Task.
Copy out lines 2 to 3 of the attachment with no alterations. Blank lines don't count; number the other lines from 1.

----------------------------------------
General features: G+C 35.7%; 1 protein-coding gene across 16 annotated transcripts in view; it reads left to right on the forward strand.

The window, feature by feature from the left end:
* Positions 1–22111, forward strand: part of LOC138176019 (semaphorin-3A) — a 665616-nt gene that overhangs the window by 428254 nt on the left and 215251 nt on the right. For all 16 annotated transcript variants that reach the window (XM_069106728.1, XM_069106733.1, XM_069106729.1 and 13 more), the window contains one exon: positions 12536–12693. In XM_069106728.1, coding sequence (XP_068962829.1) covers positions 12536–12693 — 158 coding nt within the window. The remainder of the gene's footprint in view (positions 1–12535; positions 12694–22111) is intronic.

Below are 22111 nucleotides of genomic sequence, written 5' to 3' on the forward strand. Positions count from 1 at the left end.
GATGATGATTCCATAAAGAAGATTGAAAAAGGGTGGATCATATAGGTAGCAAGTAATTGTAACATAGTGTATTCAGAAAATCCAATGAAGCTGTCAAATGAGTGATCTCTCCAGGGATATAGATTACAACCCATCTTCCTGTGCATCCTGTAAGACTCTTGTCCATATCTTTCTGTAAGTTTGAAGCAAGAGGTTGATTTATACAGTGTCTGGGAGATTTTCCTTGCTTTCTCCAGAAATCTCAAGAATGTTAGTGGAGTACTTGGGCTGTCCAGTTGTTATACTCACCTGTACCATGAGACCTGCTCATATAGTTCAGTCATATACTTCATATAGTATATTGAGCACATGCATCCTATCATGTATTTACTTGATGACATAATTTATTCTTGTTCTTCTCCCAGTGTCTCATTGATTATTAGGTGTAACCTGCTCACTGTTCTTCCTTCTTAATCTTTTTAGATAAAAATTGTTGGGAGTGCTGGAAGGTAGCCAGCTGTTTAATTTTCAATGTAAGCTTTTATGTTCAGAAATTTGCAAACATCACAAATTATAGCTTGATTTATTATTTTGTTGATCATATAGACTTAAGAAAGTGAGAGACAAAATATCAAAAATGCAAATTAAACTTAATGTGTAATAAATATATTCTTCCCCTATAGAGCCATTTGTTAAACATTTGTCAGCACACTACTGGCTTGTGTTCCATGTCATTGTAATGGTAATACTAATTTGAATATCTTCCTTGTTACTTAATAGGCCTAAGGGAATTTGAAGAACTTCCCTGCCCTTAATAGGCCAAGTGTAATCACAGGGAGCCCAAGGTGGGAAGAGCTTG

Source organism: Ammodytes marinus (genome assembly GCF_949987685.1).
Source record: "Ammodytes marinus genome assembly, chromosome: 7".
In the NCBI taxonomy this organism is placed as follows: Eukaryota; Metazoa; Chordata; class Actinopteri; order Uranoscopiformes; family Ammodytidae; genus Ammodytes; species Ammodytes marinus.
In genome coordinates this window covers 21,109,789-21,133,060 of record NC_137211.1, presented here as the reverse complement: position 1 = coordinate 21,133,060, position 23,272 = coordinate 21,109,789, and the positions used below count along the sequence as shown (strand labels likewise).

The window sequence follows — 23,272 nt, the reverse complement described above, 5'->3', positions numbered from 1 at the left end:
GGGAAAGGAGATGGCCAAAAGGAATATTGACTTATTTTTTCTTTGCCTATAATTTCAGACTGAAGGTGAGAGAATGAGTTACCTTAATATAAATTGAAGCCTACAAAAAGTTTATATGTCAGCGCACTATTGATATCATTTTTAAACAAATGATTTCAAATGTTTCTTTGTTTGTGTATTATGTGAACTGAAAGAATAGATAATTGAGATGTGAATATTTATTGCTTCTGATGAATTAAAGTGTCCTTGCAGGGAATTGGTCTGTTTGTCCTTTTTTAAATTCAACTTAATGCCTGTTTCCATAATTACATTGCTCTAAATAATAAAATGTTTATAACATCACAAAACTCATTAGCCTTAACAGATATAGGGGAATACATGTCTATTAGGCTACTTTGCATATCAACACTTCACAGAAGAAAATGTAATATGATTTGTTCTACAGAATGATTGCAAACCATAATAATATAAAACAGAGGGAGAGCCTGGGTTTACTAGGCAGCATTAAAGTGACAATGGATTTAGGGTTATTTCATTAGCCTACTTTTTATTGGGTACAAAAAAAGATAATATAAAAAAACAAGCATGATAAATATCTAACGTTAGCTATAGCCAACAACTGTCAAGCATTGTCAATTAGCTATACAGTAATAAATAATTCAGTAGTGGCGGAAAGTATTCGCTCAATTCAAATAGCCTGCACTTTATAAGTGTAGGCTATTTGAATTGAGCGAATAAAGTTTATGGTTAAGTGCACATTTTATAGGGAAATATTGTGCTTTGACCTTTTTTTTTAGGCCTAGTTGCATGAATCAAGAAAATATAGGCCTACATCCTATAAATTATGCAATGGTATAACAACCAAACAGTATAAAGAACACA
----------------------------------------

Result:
The window, feature by feature from the left end:
* Positions 1–22111, forward strand: part of LOC138176019 (semaphorin-3A) — a 665616-nt gene that overhangs the window by 428254 nt on the left and 215251 nt on the right. For all 16 annotated transcript variants that reach the window (XM_069106728.1, XM_069106733.1, XM_069106729.1 and 13 more), the window contains one exon: positions 12536–12693. In XM_069106728.1, coding sequence (XP_068962829.1) covers positions 12536–12693 — 158 coding nt within the window. The remainder of the gene's footprint in view (positions 1–12535; positions 12694–22111) is intronic.